For those of you who don’t know, the annual Lean Startup Conference, which is a congregation of practitioners of the principals that are helping entrepreneurs build better startups, faster, was held in San Francisco, California December 2 – December 4. There was an abundance of top-notch speakers from around the country from diverse sectors, as well as, application workshops, and opportunities to get an “inside” look at some of the growing startups leveraging lean principles, such as AirBNB, Rally, Sharethrough, and Twillio.
The goal of the lean startup, is to experiment one’s way towards building the “right thing” that customers want and will pay for as quickly as possible. This means that the startup should no longer work in the proverbial “stealth mode” and should be getting out of the building gaining customer feedback as much as possible. This traditionally can be and probably should be a very uncomfortable process, but in the end, the feedback gained provides us valuable insight into whether or not we are truly building something worth pursuing.
I was honored to speak at the Lean Startup Conference, which included rock stars such as Eric Ries (The Lean Startup & IMVU), Steve Blank (The 4 Steps to the Epiphany), Ash Maurya (Running Lean), Alex Osterwalder (Business Model Generation), Marc Andreessen (Andreessen Horowitz), Drew Houston (Dropbox), and many more. I specifically addressed the issue of #GetOutOfTheBuilding, which inherently means actually getting in front of live, breathing customers for purposes of course correcting or affirming feedback. This “uncomfortable” issue isn’t regulated to just certain groups of people or a class of entrepreneurs, but it is the tying thread of building relationships with potential early adopters and the beginnings of understanding if we truly are not wasting our time. What we risk by not getting out of the building is an opportunity to both pursue our next best idea and to achieve validated learning by listening to our customers.
There were many aspects of my talk that resonated with the global audience that numbered in the tens of thousands – both in person and those connected via livestream, but below are the takeaways that hit home the most based upon in-person feedback, conversations, retweets, and blog postings from the conference. I would encourage you to join the conversation on Twitter at #GetOutOfTheBuilding and take a look at the video from the conference here: http://www.ustream.tv/channel/the-lean-startup-conference-12-3-12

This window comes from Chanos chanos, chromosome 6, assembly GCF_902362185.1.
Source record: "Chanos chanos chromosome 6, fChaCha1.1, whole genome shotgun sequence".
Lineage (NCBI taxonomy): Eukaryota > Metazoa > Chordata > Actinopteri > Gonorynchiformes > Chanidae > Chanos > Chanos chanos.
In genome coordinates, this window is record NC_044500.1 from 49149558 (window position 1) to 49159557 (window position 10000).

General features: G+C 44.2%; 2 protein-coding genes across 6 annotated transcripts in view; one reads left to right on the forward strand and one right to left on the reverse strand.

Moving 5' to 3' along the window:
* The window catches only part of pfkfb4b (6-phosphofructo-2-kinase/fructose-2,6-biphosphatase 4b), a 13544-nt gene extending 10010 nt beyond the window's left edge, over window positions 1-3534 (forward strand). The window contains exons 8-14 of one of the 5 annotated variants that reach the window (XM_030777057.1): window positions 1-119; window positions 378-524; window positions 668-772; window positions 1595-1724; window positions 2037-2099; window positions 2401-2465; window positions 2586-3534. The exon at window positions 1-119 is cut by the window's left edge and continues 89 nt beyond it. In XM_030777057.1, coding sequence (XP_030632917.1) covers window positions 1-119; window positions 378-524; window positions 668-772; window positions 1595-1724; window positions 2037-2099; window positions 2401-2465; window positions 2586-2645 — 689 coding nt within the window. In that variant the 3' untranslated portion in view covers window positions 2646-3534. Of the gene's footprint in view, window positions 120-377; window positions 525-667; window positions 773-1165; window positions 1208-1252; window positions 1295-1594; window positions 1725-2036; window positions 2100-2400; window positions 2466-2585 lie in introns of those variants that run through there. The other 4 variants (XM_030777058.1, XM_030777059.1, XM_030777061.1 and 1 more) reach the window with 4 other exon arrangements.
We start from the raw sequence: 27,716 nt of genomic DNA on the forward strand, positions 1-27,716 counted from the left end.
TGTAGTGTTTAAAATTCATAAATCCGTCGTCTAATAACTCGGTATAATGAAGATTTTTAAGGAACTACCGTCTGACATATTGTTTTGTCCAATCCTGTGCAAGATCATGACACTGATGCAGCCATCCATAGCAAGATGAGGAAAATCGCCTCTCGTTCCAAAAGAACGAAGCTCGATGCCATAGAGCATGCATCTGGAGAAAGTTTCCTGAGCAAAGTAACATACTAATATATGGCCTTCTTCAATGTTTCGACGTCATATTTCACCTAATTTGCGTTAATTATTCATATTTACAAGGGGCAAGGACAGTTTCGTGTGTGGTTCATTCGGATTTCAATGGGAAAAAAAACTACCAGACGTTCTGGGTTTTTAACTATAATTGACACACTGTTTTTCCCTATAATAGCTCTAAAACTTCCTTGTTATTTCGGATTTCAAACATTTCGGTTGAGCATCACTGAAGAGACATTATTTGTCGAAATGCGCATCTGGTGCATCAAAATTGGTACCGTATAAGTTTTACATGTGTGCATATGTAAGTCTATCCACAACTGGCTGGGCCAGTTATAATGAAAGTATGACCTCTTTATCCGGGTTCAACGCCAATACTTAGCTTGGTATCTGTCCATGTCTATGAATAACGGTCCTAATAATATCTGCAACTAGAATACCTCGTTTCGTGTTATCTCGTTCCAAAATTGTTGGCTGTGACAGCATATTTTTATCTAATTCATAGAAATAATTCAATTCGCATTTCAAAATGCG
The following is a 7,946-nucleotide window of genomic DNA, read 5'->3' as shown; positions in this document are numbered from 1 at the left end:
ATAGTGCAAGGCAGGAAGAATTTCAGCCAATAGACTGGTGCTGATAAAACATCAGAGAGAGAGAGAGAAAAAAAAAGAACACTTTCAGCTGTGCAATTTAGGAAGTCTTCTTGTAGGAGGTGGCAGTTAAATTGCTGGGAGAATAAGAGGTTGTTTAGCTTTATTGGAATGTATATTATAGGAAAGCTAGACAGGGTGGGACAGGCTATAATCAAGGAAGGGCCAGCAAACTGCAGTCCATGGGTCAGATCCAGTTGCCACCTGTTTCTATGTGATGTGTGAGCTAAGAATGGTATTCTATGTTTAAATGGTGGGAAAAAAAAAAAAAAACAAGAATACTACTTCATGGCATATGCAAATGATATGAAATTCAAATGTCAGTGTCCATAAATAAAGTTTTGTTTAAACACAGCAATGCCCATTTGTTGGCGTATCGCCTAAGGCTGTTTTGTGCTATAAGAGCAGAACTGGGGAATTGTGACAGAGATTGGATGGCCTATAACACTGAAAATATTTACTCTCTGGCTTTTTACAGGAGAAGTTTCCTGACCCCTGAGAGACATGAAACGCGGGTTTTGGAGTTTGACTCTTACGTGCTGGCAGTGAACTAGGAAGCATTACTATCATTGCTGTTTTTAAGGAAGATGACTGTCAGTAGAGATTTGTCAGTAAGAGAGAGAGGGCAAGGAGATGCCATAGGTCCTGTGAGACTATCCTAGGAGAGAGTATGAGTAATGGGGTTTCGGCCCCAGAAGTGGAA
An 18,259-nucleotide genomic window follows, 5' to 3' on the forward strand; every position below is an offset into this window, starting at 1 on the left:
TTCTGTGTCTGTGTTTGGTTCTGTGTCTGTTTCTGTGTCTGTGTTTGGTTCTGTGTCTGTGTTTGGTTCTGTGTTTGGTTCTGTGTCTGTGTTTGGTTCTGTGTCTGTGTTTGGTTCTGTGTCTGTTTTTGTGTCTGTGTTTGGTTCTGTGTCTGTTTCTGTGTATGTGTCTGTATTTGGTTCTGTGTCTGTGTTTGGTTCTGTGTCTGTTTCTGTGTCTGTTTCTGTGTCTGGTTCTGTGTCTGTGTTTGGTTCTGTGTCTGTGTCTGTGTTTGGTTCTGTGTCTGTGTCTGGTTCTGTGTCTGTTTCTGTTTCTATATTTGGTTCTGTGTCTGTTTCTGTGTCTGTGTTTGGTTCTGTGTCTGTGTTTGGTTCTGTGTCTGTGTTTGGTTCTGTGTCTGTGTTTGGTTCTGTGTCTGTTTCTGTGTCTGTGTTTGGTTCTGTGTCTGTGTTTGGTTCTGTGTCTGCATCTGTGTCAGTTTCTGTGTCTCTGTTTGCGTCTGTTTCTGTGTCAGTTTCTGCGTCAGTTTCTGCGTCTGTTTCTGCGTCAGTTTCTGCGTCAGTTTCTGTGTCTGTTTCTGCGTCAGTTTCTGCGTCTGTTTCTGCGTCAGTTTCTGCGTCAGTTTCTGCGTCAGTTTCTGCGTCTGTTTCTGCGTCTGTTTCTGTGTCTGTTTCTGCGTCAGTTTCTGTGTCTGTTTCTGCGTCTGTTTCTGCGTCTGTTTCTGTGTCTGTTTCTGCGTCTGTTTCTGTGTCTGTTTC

- Don’t Ask Your Uncle…or your mom, dad, brother, sister, boyfriend or girlfriend or anybody that you know who will give you a pat-on-your-back and unintentionally provide you false positive feedback. The reality is that your first version likely won’t look anything like your final version – so #GetOutOfTheBuilding and seek honest feedback from real, potential customers.
- Get Uncomfortable. If talking to strangers about something that you are passionate about doesn’t make you a little uncomfortable, then you probably aren’t human. It’s not easy to reveal to the world our beautiful “baby” and become vulnerable while being receptive enough to listen to feedback. Entrepreneurship takes being bold, while balanced with humility and coach-ability. #GetOutOfTheBuilding and get your new idea or demo in the hands of your potential customers as a way to observe their reaction – don’t worry, the one’s who actually provide you feedback are likely the one’s who care the most and see the greatest potential in the value your product could deliver.
- Missed Opportunities: What we risk by not getting out of the building is a lot of wasted time – wouldn’t you rather know early, where the personal investment isn’t as high, that you are investing all your time into an idea that SUCKS? It is better to learn quickly what works and what doesn’t so that if the idea is not worth persevering through or pivoting that you can move on to your next best idea. What is even more important is what’s gained – the learning associated with understanding what customers want and will pay for as quickly as possible.
Stay tuned to my next blog posts which will be about what I actually learned from being immersed within San Francisco and amongst entrepreneurs for the last few days, as well as, how I will make the case that other cities shouldn’t try to be Silicon Valley, but rather Just Do You!